From career best V8 Supercars race results, to a hugeaccidentin New Zealand, it's been a big start to the season for David Wall.
While he and engineer Chris Stuckey are a new pairing at Wilson Security Dick Johnson Racing, the two worked together in 2012 - and Stuckey believes they are a stronger team this time around.
"(Wall) is underrated as a driver, which we try to use to our advantage," he told v8supercars.com.au.
A flurry of testing has occurred since the last event in Perth, and now DJR is the only team not to have tested since the season launching Sydney.com Test Day in February.
The team simply did not feel it was necessary.
"We didn't really want to test just for the sake of testing," Stuckey explained.
"We had a really busy turnaround from NZ to Perth, so we needed to take stock and make sure we are well prepared for Darwin.
"Testing results speak for themselves in the following events so we can all judge who made gains from that.
"We believe that we have a base setup we can use to make progress at Darwin we just need to make the right decisions through practice and over the weekend."
Stuckey explained the intricacies of the SKYCITY Triple Crown's 2.87km Hidden Valley circuit to v8supercars.com.au.
V8supercars.com.au: What are the main characteristics of the circuit?
Stuckey: "The most obvious feature of Hidden Valley is the very long main straight; the cars will be hard on the limiter in sixth gear on a good lap.
"The surface is very poor in places with varying grip levels throughout.
"There are some tricky sections, particularly in the last sector, which often can make or break a good lap.
"There are multiple overtaking opportunities.
"The hot weather can play its part on the driver and car."
How will the weekend's format affect setup and strategy?
"Strategy will come into play in qualifying on Saturday, the first qualifying session on Saturday should take care of itself with the need to do a warming run, but the second session may see some differences in approach with some teams opting to go early on a clear track, or what we generally see with the majority waiting until the three to four minute mark to leave their best lap as the session finishes.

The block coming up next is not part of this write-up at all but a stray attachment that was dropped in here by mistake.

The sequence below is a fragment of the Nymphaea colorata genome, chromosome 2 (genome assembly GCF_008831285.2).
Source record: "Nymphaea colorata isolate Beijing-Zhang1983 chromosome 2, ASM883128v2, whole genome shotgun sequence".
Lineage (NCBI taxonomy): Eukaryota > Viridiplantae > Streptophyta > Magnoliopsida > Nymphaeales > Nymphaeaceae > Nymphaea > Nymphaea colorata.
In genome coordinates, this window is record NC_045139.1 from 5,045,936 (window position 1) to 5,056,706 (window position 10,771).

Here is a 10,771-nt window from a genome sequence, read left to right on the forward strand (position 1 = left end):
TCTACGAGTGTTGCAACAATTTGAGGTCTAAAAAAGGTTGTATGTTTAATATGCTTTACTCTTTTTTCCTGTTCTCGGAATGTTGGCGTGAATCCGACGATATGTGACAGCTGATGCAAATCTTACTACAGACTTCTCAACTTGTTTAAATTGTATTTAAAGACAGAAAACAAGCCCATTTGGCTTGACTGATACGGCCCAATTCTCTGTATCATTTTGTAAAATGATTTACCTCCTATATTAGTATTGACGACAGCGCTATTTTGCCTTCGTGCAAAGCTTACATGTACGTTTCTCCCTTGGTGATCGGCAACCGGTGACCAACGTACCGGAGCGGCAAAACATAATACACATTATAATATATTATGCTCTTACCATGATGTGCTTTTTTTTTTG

"We will only have one shot in each so it's important to get it right.
"Throw in the possibility of a red flag like we saw in New Zealand just to add to the tension!
"Saturdays racing won't require any stops, even under Safety Car we won't have enough tyres to put in a late charge. We will need to ensure we come out the days with tyres that are in as good condition as possible - any tyre damage or excessive wear in the first two races could have repercussions on Sunday.
"Those who are quick enough may opt for only one green tyre run in qualifying on Sunday, but you would need to get a good lap in and be confident it will stand, green tyres for racing will be tempting.
"Strategy for the 200km race will be crucial, as we will need to balance clear air on a fresh tyre against the optimum stint lengths. We have seen varying levels of degradation here depending on car performance and driving style so while always wanting to be quick we will need to ensure we have a car for long stints."
What is the allocation of the Dunlop tyres and what sort of degradation are you expecting? How will this impact setup and strategy, particularly in the 200km races?
"The tyre allocation is three sets of hards, and two sets of softs that can only be used on Sunday. One set of hards has to be returned on Friday so it's going to be tough on everyone to see out the weekend with such a minimal tyre bank.
"The 200km race will be very interesting to see how everyone approaches it considering the tyres available.
"Degradation can be quite high here depending on car balance and speed early in the stint - we saw cars at the front run good pace without hurting their tyres too much but there were also cases of high degradation through the field.
"You have to be careful or degradation can hurt, and with the track generally lending itself to overtaking you can drop positions quite easily, especially considering there will be those looking to push the stint length on softs.
"Of course, any Safety Car periods could mix it up particularly early in the fuel windows."
What aspects of the circuit are you expecting to suit your car and what do you have to be mindful of?
"The braking balance can be difficult from corner to corner here so we will need to be mindful of that, also tyre degradation as mentioned. I think braking in general, and our corner exits are normally our strength to work towards and that will be really important here, in particular flow onto the main straight."
What are you expecting to be the most important thing to do well this weekend?
"You always need a good starting position, but you can't afford to have a car that will be quick over one lap only. The races will expose you if your car is not balanced over a long run, if it is, tyre life should look after itself with sensible driving."
Time with team:
Time in V8 Supercars:
Tony D'Alberto, Karl Reindler, Maro Engel and David Wall. Enduros - Andrew Thompson, Steve Johnson and Chris Pither.
"Dave's progress this year has itself been a highlight but to choose one would be Bathurst 2009, my first as a race engineer. There were changing weather conditions, we got turned around, and we raced hard till the last lap. The car didn't have a straight panel on it, was overheating and we made it home in 10th, a really solid team effort."
Best result at Hidden Valley:
"Ninth in race three last year with Maro, which was really pleasing as he had been qualifying well all year in a developing package without a good return but here he raced well and got a good result."
Outside of racing:
"Spending time with my wife Leah and two young boys Rhys and Toby, sampling Bowlesy's wine recommendations, Sport (nowadays only on TV!)."